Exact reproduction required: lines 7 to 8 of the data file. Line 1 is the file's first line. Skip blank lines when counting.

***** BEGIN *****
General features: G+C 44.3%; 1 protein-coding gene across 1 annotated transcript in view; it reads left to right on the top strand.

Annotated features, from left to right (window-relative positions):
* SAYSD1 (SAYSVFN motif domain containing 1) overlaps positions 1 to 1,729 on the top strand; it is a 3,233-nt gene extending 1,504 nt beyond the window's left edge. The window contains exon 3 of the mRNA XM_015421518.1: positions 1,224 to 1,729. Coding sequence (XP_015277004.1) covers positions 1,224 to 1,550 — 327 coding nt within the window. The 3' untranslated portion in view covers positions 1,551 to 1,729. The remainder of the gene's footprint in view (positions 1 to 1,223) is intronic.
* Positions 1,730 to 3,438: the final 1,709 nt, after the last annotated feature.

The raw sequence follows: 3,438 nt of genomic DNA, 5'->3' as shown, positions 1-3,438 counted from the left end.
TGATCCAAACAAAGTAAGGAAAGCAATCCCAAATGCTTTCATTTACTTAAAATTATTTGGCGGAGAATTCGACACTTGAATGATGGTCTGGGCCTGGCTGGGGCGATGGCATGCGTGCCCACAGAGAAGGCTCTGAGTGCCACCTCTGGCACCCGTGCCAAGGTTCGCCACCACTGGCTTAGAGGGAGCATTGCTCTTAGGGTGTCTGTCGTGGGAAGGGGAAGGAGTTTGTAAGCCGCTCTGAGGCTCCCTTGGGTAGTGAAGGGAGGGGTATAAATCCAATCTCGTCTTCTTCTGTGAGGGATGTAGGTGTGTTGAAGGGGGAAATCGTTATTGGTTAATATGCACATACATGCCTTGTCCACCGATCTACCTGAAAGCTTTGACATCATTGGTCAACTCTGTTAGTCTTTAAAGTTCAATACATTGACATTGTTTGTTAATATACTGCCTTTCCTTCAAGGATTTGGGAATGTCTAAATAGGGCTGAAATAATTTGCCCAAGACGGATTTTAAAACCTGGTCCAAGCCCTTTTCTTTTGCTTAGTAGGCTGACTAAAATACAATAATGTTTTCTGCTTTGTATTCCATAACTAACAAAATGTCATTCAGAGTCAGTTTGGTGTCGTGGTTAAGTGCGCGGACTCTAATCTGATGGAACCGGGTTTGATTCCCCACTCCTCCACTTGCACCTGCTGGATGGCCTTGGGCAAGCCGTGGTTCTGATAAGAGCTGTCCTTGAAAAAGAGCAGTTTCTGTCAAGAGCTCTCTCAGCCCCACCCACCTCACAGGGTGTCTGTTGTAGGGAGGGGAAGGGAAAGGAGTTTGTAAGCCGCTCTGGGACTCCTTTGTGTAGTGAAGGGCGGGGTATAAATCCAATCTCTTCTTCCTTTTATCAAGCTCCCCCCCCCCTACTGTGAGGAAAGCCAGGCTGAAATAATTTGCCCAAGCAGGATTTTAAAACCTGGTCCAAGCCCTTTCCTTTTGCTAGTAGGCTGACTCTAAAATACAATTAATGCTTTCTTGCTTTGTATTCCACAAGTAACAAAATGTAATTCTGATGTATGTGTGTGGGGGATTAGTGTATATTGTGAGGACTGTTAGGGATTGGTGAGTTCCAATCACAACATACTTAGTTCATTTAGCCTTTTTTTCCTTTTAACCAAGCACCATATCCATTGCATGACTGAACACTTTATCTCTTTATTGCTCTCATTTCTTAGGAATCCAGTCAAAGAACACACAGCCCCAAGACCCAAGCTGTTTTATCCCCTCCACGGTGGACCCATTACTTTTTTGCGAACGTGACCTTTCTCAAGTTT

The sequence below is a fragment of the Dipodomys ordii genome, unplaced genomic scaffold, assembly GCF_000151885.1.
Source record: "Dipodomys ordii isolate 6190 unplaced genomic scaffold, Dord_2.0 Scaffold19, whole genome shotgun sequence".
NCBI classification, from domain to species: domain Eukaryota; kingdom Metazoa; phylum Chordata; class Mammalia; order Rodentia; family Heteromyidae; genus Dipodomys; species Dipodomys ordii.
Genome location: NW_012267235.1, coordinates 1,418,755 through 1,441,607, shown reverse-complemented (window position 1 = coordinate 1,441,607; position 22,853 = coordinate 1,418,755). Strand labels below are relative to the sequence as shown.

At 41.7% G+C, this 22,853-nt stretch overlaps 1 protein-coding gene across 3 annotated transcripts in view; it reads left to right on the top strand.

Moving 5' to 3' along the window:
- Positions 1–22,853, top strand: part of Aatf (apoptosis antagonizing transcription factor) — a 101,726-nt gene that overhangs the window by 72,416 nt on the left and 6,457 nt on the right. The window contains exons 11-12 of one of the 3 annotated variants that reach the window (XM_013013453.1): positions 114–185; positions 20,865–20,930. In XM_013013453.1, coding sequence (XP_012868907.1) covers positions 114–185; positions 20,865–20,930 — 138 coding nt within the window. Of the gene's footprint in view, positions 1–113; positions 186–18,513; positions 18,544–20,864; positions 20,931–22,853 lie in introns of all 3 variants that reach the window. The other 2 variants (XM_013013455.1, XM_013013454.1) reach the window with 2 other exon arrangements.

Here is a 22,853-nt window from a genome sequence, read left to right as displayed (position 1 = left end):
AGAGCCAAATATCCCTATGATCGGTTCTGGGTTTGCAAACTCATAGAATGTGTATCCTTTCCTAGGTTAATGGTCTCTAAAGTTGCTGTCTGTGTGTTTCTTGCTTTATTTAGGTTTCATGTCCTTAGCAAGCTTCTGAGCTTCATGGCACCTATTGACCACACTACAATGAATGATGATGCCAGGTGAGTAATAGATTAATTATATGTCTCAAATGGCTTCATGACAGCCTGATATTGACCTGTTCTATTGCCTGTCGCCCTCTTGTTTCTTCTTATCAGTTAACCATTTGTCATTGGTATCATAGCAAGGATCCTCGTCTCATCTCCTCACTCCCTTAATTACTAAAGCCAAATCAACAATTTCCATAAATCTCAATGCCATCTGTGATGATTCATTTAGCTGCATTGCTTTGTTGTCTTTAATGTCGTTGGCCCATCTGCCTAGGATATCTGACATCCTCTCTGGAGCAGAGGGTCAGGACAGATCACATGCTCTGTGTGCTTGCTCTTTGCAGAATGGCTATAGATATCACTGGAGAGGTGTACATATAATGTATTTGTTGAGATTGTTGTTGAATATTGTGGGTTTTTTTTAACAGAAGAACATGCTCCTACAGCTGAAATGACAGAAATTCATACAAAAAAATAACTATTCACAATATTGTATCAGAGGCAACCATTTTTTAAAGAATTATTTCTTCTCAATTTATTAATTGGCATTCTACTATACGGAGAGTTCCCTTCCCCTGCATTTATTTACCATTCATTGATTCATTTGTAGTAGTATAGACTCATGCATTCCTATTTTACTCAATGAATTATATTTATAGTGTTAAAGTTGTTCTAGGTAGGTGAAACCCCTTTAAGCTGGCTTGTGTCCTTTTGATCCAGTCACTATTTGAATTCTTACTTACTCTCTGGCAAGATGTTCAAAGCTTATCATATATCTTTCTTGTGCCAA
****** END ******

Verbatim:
The sequence below is a fragment of the Dipodomys ordii genome, unplaced genomic scaffold, assembly GCF_000151885.1.
Source record: "Dipodomys ordii isolate 6190 unplaced genomic scaffold, Dord_2.0 Scaffold19, whole genome shotgun sequence".